Teaching program helps keep Cherokee language alive

03/06/2019 09:00 AM
Main Cherokee Phoenix
Railey Eastwood is a Cherokee Nation Teaching Program participant who is attending Northeastern State University to become a Cherokee language teacher. COURTESY
Main Cherokee Phoenix
Larry Carney, a Cherokee Nation Teaching Program participant, works on writing in the Cherokee language. The program gives students learning the Cherokee language the chance to earn an education degree at Northeastern State University. COURTESY
TAHLEQUAH – The Cherokee Nation Teaching Program is designed to create certified Cherokee language speakers.

Operated by the CN, it gives students learning the Cherokee language the chance to earn an education degree at Northeastern State University in Tahlequah.

The scholarship pays for tuition, books, required fees for the degree program, a laptop and a housing allowance of $2,100 per semester.

“The scholarship is offered through the language department of education. It provides a full ride to Northeastern State University,” Raven Bruner, CNTP coordinator, said. “This program is for students who want to become teachers of the Cherokee language, either in the (CN) immersion school or public school system.”

Program criteria include demonstrations of conversations in the Cherokee language, a strong desire to learn Cherokee and having passion for the language. Applicants must have a strong desire to teach and work with children, must be Cherokee and enrolled as a full-time student at NSU in Tahlequah. Applicants also need to reside in the CN jurisdiction. Proof of residency is required. Applicants must understand participation in the program is a contractual, long-term agreement. They also need to be organized, creative and flexible and cannot participate if they are CN employees or employees of the tribe’s entities.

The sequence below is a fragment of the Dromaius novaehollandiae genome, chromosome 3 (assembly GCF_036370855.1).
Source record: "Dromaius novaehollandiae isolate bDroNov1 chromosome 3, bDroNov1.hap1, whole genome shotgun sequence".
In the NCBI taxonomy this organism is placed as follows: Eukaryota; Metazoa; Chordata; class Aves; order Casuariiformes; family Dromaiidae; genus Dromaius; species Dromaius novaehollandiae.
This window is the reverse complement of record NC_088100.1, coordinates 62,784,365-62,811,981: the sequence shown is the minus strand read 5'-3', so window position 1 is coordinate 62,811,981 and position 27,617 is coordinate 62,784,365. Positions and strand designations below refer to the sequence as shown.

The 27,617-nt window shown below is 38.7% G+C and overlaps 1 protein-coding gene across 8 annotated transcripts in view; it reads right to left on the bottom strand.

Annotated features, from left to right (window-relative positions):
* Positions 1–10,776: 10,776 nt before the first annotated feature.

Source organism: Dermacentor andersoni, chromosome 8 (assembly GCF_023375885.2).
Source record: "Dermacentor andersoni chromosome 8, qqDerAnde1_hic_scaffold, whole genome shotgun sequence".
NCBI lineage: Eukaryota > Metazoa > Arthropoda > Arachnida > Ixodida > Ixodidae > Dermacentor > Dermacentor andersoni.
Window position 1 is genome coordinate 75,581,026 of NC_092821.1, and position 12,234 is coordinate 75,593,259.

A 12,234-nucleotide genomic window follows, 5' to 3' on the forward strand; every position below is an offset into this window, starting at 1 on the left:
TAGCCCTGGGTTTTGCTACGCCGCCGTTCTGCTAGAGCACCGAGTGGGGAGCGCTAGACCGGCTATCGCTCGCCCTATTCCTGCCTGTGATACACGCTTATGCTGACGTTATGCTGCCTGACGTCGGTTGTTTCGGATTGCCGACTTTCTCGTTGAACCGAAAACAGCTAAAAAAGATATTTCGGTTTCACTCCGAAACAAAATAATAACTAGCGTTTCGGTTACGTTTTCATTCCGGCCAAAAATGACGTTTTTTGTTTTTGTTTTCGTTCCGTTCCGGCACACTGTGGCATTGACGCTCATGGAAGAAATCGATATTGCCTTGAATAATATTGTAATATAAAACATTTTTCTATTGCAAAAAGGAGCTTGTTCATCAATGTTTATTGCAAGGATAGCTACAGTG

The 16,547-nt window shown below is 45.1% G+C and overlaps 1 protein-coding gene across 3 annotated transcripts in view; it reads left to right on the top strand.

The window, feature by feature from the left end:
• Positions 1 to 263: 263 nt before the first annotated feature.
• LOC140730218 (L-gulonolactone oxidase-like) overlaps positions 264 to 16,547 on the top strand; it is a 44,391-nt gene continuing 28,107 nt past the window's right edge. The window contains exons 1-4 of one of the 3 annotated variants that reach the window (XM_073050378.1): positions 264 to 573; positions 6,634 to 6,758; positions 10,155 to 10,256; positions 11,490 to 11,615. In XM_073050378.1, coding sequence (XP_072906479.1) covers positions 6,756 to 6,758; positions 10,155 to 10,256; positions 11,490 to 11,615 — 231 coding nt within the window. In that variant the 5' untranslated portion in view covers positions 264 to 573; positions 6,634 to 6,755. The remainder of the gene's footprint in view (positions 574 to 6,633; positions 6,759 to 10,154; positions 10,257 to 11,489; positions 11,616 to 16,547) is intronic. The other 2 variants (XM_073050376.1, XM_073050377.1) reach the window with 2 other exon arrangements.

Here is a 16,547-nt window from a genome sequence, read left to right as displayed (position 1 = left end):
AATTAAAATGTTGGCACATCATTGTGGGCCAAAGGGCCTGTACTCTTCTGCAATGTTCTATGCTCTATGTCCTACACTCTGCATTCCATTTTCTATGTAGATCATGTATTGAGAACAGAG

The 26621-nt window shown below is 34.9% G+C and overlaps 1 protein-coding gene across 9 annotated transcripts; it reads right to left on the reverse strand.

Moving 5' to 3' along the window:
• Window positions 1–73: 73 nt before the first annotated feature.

“I wanted to continue with learning and developing my language skills, while getting the opportunity to take higher education courses,” Larry Carney, CNTP participant, said. “I was raised by my grandfather who was a fluent Cherokee speaker, and when his sister died at the age of 107 years old, I knew they were going to be the last of their language. Once that happened, I got a sense of urgency to be a fluent Cherokee speaker to keep it alive.”

Once the criteria are met, the application process begins with a 500-to-1000-word essay submission about why the applicant would like to join the program. The application will require one of the three following test scores, ACT or equivalent, Cherokee Language Proficiency Test or certification from a Cherokee Language Program. Applicants must provide official high school and/or college transcripts, résumé or related work history and must agree to a full background check.

After these have been turned in and processed, the applicant will interview with a selection committee to demonstrate knowledge of the Cherokee language. Incomplete applications will not be considered. The selection committee will base its decision on a combination of factors, which include knowledge of the Cherokee language, enthusiasm for the Cherokee language and ability to complete long-term goals and have experience doing so.

“The Cherokee language is endangered, and we are solely responsible for this language as Cherokee people,” Railey Eastwood, CNTP participant, said. “There is nobody in this world that can take care of it like we can, and we must hold ourselves accountable for preserving our language.”


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